Ecology and conservation of Amphibians

Top PDF Ecology and conservation of Amphibians:

Ecology and Conservation of Rare Amphibians.

Ecology and Conservation of Rare Amphibians.

emerging diseases, and climate change (Houlahan et al. 2000, Collins and Storfer 2003). Among all amphibians, those breeding in wetlands provide an ideal system in which to assess the effects of climate change on population viability, as complete development of their larval stage depends upon wetlands remaining inundated for a certain period of time (typically several months), and wetland hydrology can be linked directly to projected climate scenarios. In addition to this, many amphibian species can be long-lived, which makes them more suitable subjects for evaluating the effects of climate change. A short- lived species might suffer local extinctions when climatic conditions first become stressful, but populations of longer-lived species would track longer-term shifts in the environment, as has been demonstrated in a number of studies. Church et al. (2007) demonstrated that some tiger salamanders (Ambystoma tigrinum) may live a relatively long time for a small vertebrate species, and adults may choose to avoid breeding during dry years. Griffiths et al. (2010) showed that survival of adult newts was affected by weather conditions during the time of year when newts were not in breeding ponds and used closed population mark-recapture models to assess demographic processes
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Cost-effective conservation of amphibian ecology and evolution

Cost-effective conservation of amphibian ecology and evolution

and evolution Felipe S. Campos, 1,2 * Ricardo Lourenço-de-Moraes, 3 Gustavo A. Llorente, 1 Mirco Solé 4 Habitat loss is the most important threat to species survival, and the efficient selection of priority areas is funda- mental for good systematic conservation planning. Using amphibians as a conservation target, we designed an innovative assessment strategy, showing that prioritization models focused on functional, phylogenetic, and taxo- nomic diversity can include cost-effectiveness –based assessments of land values. We report new key conservation sites within the Brazilian Atlantic Forest hot spot, revealing a congruence of ecological and evolutionary patterns. We sug- gest payment for ecosystem services through environmental set-asides on private land, establishing potential trade- offs for ecological and evolutionary processes. Our findings introduce additional effective area-based conservation parameters that set new priorities for biodiversity assessment in the Atlantic Forest, validating the usefulness of a novel approach to cost-effectiveness –based assessments of conservation value for other species-rich regions.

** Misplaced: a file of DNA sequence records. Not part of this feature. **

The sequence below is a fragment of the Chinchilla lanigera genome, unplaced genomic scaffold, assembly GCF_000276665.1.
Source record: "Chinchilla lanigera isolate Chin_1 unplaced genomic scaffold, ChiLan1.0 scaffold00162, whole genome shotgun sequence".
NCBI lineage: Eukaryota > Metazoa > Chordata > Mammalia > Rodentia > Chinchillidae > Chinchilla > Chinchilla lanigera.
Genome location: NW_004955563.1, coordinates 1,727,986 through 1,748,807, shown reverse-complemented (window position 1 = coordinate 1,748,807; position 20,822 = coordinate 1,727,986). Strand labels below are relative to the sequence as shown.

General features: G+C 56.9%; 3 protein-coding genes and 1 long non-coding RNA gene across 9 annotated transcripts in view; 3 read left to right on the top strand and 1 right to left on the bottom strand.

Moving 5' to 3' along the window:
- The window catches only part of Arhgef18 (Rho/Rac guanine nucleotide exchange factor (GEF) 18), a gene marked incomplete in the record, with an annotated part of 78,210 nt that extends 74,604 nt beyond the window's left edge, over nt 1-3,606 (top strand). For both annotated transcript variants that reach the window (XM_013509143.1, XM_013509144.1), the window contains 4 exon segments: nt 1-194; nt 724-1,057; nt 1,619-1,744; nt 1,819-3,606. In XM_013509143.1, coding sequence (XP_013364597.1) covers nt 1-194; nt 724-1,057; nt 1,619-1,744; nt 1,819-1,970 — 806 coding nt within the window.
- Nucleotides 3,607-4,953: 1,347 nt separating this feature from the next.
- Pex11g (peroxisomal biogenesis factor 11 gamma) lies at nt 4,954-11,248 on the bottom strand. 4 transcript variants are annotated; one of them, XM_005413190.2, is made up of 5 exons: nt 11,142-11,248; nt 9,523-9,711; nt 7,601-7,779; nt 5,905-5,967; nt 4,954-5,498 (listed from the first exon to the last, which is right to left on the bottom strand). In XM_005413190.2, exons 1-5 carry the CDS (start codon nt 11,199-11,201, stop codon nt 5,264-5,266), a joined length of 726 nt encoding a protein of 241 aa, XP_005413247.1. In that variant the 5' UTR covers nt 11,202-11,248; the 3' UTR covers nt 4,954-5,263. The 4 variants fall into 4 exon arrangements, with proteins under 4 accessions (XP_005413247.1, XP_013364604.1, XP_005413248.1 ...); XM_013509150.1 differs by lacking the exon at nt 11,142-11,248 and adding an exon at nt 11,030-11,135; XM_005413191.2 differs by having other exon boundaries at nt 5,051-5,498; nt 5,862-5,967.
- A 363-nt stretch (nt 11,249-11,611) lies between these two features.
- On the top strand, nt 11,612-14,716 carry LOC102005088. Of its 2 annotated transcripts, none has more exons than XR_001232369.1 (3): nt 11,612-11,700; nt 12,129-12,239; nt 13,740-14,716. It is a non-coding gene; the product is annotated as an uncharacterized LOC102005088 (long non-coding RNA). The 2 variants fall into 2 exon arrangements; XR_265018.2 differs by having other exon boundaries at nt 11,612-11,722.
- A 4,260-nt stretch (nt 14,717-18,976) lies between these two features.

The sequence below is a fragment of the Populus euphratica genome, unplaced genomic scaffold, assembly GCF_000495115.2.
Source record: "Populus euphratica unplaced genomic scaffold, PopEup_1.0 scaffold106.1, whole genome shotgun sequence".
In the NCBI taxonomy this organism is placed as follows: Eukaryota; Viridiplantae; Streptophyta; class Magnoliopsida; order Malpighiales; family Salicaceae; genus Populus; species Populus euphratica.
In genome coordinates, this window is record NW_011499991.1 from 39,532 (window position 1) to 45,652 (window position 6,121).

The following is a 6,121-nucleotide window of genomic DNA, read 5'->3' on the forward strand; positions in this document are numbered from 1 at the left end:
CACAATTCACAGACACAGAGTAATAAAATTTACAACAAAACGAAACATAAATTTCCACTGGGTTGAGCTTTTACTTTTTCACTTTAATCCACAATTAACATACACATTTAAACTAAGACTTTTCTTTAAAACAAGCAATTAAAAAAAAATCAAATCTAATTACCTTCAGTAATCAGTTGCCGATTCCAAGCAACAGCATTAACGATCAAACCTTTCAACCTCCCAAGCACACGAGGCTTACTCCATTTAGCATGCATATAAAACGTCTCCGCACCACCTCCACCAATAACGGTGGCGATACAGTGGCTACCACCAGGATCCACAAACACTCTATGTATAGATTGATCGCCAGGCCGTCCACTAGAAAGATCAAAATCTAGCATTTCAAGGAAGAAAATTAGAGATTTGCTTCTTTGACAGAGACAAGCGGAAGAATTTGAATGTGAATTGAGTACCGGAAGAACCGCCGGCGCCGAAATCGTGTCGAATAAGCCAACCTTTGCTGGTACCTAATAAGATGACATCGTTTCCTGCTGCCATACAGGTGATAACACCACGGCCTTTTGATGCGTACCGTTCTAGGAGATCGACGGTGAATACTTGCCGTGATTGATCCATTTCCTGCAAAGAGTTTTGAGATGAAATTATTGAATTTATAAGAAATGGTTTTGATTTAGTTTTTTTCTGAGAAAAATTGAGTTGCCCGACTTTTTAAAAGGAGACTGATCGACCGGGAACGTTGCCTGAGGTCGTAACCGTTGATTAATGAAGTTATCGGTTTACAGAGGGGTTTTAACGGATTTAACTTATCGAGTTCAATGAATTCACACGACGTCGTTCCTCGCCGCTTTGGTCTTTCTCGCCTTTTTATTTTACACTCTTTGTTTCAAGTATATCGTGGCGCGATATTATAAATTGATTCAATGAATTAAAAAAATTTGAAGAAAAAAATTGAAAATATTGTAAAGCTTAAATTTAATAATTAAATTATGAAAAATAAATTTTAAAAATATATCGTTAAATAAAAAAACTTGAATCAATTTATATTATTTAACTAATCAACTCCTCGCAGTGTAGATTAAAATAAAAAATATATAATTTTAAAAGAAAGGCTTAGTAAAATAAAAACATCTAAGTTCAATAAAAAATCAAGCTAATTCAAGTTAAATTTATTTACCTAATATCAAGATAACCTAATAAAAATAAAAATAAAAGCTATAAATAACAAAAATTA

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Wetland Ecology: Value and Conservation Greg Yarrow, Professor of Wildlife Ecology, Extension Wildlife Specialist

Wetland Ecology: Value and Conservation Greg Yarrow, Professor of Wildlife Ecology, Extension Wildlife Specialist

Animals have also adapted to wetland conditions. Fish extract oxygen from the water through their gills. Amphibians, such as salamanders and frogs, spend much of their time on land but must maintain a moist skin in order to absorb oxygen. These animals also come back to the wetland areas to breed and lay their eggs. Many insects lay their eggs in or on the water’s surface. Some aquatic insects periodically float to the surface to obtain air bubbles that they use in the same fashion as scuba divers. Therefore, animals and plants that live in wetland systems have developed specialized adaptations that allow them to live in these environments. Wetland Productivity
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Chemical ecology and conservation biogeography of Rhododendron ponticum L

Chemical ecology and conservation biogeography of Rhododendron ponticum L

A lthough translocation outside o f a species' historical range has been justifie d accordingly, on hypothetical grounds, fe w practical examples have emerged so far, lim iting insight into the technical processes and risks associated w ith this conservation strategy (McLachlan et al. 2007). In particular, significant challenges are presented in the form o f identificatio n o f recipient sites suited fo r translocation, and risk assessment o f negative impacts such as potential aggressive invasion (M ueller and Hellmann 2008). As such, translocations are generally considered the last line o f action for averting species extinction, due in part to these relatively high cost and risk factors (Shoo et al. 2013). W hile the intention al m ovem ent o f species at in ter-contine ntal scales has given rise to many invasive species and serious unintended impacts globally (Dehnen-Schmutz et al. 2007, Ricciardi and S im berloff 2009a), such types o f translocation are not advocated under assisted colonization fo r conservation purposes (Thomas 2011). W hile the theoretical foundations w hich underpin this conservation strategy, and in particular assisted colonization, have steadily progressed and refined over the last tw o decades; deliberation w ith in the specific context o f clim ate change rem ains in urgent need o f address. Recent elaboration o f the concept o f clim ate change refugia (Ashcroft 2010, Keppel et al. 2012), has provided a theoretical basis fo r the iden tifica tio n o f species-specific safe havens under fu tu re changing clim ate. Depending on the dynamics o f such safe havens, these may be term ed as m icrorefugia, holdouts or stepping-stones th a t facilitate species range shifts (Hannah et al. 2014). Despite the p otentia l to b e tte r guide translocation practise, however, specific fram ew orks to support the selection o f clim ate-stable habitat along these lines rem ain in need o f developm ent.
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The Thar of Rajasthan (India): Ecology and Conservation of a Desert Ecosystem

The Thar of Rajasthan (India): Ecology and Conservation of a Desert Ecosystem